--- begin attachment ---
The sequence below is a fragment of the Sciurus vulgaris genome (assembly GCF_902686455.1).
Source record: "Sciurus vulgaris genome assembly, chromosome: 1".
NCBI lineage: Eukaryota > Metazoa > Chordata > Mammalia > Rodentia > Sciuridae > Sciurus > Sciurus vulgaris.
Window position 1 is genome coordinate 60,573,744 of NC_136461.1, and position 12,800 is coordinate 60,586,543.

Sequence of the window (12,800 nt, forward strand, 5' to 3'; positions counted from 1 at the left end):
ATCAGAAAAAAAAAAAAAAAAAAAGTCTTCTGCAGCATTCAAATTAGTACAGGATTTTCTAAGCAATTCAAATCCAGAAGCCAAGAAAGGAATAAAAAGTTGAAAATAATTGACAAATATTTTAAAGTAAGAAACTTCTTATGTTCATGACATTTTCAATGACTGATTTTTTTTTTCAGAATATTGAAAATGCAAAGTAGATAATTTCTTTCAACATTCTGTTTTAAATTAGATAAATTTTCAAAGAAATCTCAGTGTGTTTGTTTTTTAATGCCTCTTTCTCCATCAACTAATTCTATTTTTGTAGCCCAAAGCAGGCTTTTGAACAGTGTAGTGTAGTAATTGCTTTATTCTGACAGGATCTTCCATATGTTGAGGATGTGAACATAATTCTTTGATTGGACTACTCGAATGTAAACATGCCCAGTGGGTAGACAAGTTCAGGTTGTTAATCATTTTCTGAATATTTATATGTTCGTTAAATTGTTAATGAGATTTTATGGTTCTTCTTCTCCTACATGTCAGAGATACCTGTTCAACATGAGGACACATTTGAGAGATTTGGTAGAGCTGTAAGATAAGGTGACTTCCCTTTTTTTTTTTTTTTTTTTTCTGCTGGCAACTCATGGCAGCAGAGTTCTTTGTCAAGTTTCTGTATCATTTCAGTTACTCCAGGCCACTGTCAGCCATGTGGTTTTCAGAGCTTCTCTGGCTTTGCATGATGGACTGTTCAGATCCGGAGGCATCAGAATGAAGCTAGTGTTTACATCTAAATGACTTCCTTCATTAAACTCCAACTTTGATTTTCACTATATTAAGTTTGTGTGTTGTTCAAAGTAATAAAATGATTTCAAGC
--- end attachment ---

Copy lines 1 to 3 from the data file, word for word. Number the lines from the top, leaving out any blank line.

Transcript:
The sequence below is a fragment of the Sciurus vulgaris genome (assembly GCF_902686455.1).
Source record: "Sciurus vulgaris genome assembly, chromosome: 1".
NCBI lineage: Eukaryota > Metazoa > Chordata > Mammalia > Rodentia > Sciuridae > Sciurus > Sciurus vulgaris.